Supervision is key, placement is a massive learning opportunity and, it enables me to make more sense of my situation and gain insight into what my limitations are going to be in the world of work.

Due to my disability being so visible I can’t make a clinically reasoned decision to disclose.

I’m always going to get questions about my disability and my capabilities within occupational therapy. These questions don’t annoy me as such because me disability is always going to be the elephant in the room, we all know how diverse OT is, so I know there is a role out there for me. However, I’d be lying if I said that at times, I don’t question myself about my future role.

Am I a service user, a student, a healthcare professional or all 3? At times I get confused over who I am, and which role plays the biggest part. Am I lacking in confidence because I’m a student or is it because I’ve been on the other side of the fence? I’m still working on this transition as it’s not going to happen overnight and will be a slow process.

As a second-year student this transition needs to happen sooner rather than later, because I have only got one more placement left after this one, and I want to feeling competent.

Now, I am doing a ground-breaking, virtual placement my confidence has grown, as I now know the area of OT that I want to work in, but due to that nature of my virtual I’ve had minimal contact with services users. In which this makes me feel a bit apprehensive for my next placement as when I go on placement it will be over a year since I’ve had face-to-face service user contact.

I want to leave the course feeling like I gave it my all with my personal experiences adding to my journey.

I wanted to do an OTalk to ask questions to those who may have had similar experiences, to enable me to make sense of my situation in order for me to reflect on my past, present and future as part of my placement experience …

Q1. What experience do you have of being a service user e.g. family members, personally, or an extended family member?

Q2. How does this experience effect your own views on the delivery of occupational therapy and its values?

Q3. Have you ever been in a situation as a therapist where you’ve had to disclose your own experiences of being a service user, if so, how did this affect the outcome?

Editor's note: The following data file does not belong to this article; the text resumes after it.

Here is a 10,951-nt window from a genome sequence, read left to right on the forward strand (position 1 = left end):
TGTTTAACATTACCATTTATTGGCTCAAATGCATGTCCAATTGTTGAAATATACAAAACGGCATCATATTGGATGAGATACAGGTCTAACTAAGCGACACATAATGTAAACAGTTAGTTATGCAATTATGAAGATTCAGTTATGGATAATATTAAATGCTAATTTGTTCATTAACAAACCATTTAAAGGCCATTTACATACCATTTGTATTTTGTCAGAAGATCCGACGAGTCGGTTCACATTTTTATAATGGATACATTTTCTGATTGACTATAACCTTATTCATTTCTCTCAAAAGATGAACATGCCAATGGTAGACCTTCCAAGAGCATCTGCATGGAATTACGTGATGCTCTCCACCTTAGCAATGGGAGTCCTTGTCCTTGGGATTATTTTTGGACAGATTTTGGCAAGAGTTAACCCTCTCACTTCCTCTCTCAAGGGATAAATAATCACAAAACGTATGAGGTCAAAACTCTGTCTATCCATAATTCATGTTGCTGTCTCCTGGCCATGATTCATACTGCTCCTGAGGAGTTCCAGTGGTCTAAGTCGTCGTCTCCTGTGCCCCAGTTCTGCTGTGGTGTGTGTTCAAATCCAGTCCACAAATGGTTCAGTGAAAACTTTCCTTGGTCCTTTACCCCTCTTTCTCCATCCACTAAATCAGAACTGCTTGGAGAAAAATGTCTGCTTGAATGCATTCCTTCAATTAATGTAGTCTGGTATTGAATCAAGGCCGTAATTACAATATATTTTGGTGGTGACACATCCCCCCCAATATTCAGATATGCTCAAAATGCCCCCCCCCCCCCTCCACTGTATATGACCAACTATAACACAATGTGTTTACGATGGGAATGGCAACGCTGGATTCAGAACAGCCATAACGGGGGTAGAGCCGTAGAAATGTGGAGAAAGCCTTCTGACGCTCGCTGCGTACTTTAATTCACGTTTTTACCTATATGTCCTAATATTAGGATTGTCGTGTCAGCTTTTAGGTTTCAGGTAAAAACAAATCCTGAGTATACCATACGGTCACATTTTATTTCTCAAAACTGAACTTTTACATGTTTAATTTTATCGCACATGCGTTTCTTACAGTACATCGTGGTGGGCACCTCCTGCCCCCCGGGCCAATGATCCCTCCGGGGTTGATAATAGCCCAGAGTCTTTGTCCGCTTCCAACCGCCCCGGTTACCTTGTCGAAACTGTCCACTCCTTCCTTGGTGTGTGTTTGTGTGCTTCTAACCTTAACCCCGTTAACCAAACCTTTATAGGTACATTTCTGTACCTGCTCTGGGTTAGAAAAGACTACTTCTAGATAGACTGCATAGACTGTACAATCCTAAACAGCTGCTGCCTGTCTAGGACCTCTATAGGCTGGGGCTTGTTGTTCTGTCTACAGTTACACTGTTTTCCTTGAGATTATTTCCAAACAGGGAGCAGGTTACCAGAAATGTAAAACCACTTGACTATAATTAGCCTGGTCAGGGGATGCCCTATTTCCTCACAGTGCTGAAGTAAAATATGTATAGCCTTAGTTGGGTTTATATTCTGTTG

Q4. What is the most useful piece information you could share with the OT community, about your experiences to enhance practice?

Q5. What online communities are you or your client’s part of, and how is access to these communities useful to you?

Occupation During Isolation

As a team of occupational therapists, we are aware that CoronaVirus will significantly impact on daily life, and we would like to hear your ideas for engaging in occupations, whilst socially distancing and self isolation.

https://www.gov.uk/government/topical-events/coronavirus-covid-19-uk-government-response

The Government advice is regularly being updating and you can keep up to date on their website. Link above

We would like this to remain responsible and kind, please tweet your ideas for safeguarding health and well-being through occupation, and tag us @otalk_ #OTalk #occupationInIsolation #occupationalTherapy

Let’s come to together as a community.

#OTalk 17th March 2020 – Student vision and internationalisation with @SPOTeurope

This week SPOT EUROPE BOARD @SPOTeurope are hosting here is what they had to say

As the SPOT Europe Board, we aim to encourage and increase internationalisation and OT student connection across Europe, as well as ensure students voices are heard in the development of Occupational Therapy education. We are passionate about using the board to connect with other students to exchange experiences, opportunities, knowledge and ideas.